Archive for Friday, June 23, 1995


June 23, 1995


Lawrence Public Library patrons now have the opportunity to get on the information superhighway.

With a few clicks of the mouse button, Bruce Flanders bounced in a matter of seconds across the country, from a computer in Lawrence Public Library to computers in New Jersey, California and even in Canada.

"It's really simple," Flanders said, demonstrating on Thursday the new Internet public access computer near the reference desk at the library. "To use it, you just point and click away."

Flanders, the library's director, showed how easy it is to navigate through the Internet's World Wide Web using the library's new computer information service.

Beginning today, library patrons will be able to use the free service to learn about the information superhighway and to navigate cyberspace.

"This initial step will enable the city of Lawrence to become a part of the electronic global village," Mayor Bob Moody said today at a public demonstration of the new service. "I'm told that more than 300 U.S. cities have a presence on the Internet."

Moody said that as the library continues to develop its "home page" on the Internet, "a virtual visitor may be able to see our parks and our historic neighborhoods, take a walk down our beautiful downtown, stroll across the campuses of our universities..."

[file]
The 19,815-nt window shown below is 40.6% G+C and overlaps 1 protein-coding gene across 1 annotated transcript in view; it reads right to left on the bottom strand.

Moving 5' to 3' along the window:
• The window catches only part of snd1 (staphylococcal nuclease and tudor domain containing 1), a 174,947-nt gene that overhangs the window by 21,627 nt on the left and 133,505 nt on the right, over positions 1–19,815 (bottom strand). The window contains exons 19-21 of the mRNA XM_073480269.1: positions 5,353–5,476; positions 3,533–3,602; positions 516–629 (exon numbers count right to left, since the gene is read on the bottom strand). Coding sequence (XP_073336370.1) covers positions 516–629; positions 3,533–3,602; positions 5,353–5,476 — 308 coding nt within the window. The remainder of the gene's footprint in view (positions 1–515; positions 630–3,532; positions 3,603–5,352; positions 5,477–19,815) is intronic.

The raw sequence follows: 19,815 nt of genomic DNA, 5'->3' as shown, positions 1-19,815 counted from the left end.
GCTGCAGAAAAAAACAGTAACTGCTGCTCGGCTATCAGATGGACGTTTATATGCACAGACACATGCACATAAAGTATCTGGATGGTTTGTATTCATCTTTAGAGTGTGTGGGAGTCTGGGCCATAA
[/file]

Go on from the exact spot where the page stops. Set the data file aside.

Flanders said the Internet connection was made to respond to the information and education needs of library patrons, especially those who don't have a computer or Internet access at home or work.

"Our hope is we serve in particular people who have heard about the Internet and want to know more about it," he said. "It's providing a public safety net. This is a way to provide full and equal access to the Internet to all members of the community."

The Internet, which is the premier world-wide network of computer systems, is used by people to share electronic mail, conduct on-line research and transfer computerized data.

One of the fastest-growing parts of the Internet is the World Wide Web, which links thousands of resources together so that a user can easily move with a click from one resource to another on hundreds of different computers around the world.

The library's new Internet access work station, which is available to anyone with a library borrower's card, takes full advantage of the Web.

The library's Compaq 486 computer uses the graphical Web browsing software, Netscape, and connects to the Internet using a SLIP connection through Databank, a local Internet provider.

"It sounds complicated -- it's hypertext, it's World Wide Web and it's Internet -- but when you sit down in front of it, it's real simple to use. You just point and click," he said.

"We don't control the content of the Internet, and there are some things that some people may find that are inappropriate or offensive to themselves or for their children," Flanders said. "So parents are advised to monitor their children's Internet sessions, just as they do with books."

Library patrons who use the service can use a system called "Yahoo," which is a subject/key word index to many resources on the Internet. They can also use a system called Virtual Library, which helps them find various resources on the Internet.

Flanders said the system will be available on a first-come, first-served basis. However, if there are several people who want to use it, users will be limited to a 20-minute session, he said.

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